The Electoral Commission (EC) boss is hinting at a possible symbiotic relationship between the petition seeking her impeachment and her embattled deputy, Georgina Opoku Amankwaah.
Charlotte Osei said the lawyer representing the so-called ‘Concerned Staff’ of the EC, Maxwell Opoku-Agyemang had “previously introduced” himself as counsel for the interdicted deputy Commissioner in charge of Corporate Services.
“Whilst he [counsel] claims to act on behalf of ‘Concerned Staff’ of the Commission, he has not made clear who those ‘staff’ indeed are,” the EC boss said in a 17-page response to the petition that has been served the President.

Counsel for petitioners, Maxwell Opoku-Agyemang
With the names of the petitioners remaining unknown for the past days, Mrs Osei has given a pointer her aggrieved deputy might be behind plot to have her dismissed.
The EC boss and Mrs Opoku Amankwaah have a reported frosty relationship since her appointment as the head of the electoral body by former President John Mahama in June, 2015.
Tensions have been simmering between them until it exploded when the deputy was interdicted by anti-graft agency, the Economic and Organised Crime Office (EOCO) over some missing money.

EC boss, Charlotte Osei
Mrs Opoku Amankwaah and EC’s Chief Accountant Kwaku Owusu Agyei-Larbi were asked to proceed on leave for not being able to account for the sum of ¢480,000 from the Commission’s Endowment Fund.
Although he described the tension at the EC as “dangerous,” the Akuapim South MP, OB Amoah said the EC boss should be blamed for moves to have her impeached.
The deputy Local Government Minister said Mrs Osei erred when she reported Mrs Opoku Amankwaah and the Accountant to EOCO.

Akuapim South MP, OB Amoah
She was also behind the interdiction of the two, the lawmaker revealed on Joy FM/MultiTV’s Newsfile Saturday.
“For the Chair herself, if you open up [the Commission to EOCO] like this, then you can be asked to go on leave…assuming if these allegations were not sent to the President,” he added.
In her response that many have said will cause an irreparable damage to the EC, Mrs Osei claimed “there is ample evidence of extreme arrogance, ineptitude and blatant breaches of the law by the deputy Chairpersons.”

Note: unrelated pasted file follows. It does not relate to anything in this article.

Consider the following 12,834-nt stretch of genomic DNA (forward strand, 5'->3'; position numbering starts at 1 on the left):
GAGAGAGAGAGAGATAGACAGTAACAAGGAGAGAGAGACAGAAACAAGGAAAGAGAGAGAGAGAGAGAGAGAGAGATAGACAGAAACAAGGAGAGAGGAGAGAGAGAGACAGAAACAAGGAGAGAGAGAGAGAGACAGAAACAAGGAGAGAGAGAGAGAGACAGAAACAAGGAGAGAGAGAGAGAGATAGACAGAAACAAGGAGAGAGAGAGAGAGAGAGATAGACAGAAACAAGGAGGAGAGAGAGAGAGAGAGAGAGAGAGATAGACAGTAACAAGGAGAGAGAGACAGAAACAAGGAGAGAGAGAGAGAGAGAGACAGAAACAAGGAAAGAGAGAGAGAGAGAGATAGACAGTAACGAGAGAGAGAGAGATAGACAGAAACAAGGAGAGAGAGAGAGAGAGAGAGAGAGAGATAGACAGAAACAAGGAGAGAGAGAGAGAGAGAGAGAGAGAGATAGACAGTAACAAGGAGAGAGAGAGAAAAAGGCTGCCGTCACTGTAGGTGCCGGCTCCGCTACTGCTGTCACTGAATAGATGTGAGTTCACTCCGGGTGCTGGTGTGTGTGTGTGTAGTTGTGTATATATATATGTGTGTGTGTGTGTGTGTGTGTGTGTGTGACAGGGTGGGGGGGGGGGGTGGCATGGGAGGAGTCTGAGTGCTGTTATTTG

Below are some of the claims she made to severe a possible comeback for Mrs Opoku Amankwaah;
(a) The Deputy Chairperson CS has signed contracts worth over GHS40m without the knowledge and authorization of the Chairperson between July-September 2015. Payments were also made on these contracts in excess of her approval limits and again, without the knowledge and authorization of the Chairperson. This is illegal, criminal and a breach of the policies of the Commission and the laws of Ghana. The supporting documents would be submitted to the relevant investigative agencies for their further action.
(b) In June 2017, the annual leave of Deputy Chairperson Operations was approved by the Deputy Chairperson CS without recourse to the Chairperson and signed on behalf of Chairperson by Deputy Chairperson CS while she herself was on leave. This is clearly symptomatic of poor knowledge of corporate governance and managerial ineptitude. Indeed, the Deputy Chairperson CS has arrogated to herself the powers of the Chairperson, convening commission meetings and taking other ultra vires decisions in clear breach of the Law.
(c) The Deputy Chairperson CS went on an unauthorised leave from May 19 – June 19 2017 without notice to the Chairperson and without prior approval. A sick leave note was subsequently submitted to the Director of HR.
(d) While on leave in June 2017, the Deputy Chairperson without authorization and notice to the Chairperson, approved 2015 financial statements of the Commission, an increase in the amount for fuel coupons (beyond budgeted levels) and without prior knowledge and authorization of the Chairperson or the Commission. Clearly, there is ample evidence of poor knowledge of corporate governance, rules of public service financial management and general incompetence.
(e) The poor financial management systems within the Commission are systemic. In some cases, Commission funds are paid into personal accounts of staff members at the regional offices.
(f) A surreptitious attempt was made to remove the Chairperson of the Commission from the GIFMIS platform to enable payments to continue to be made on the blind side of the Chairperson.


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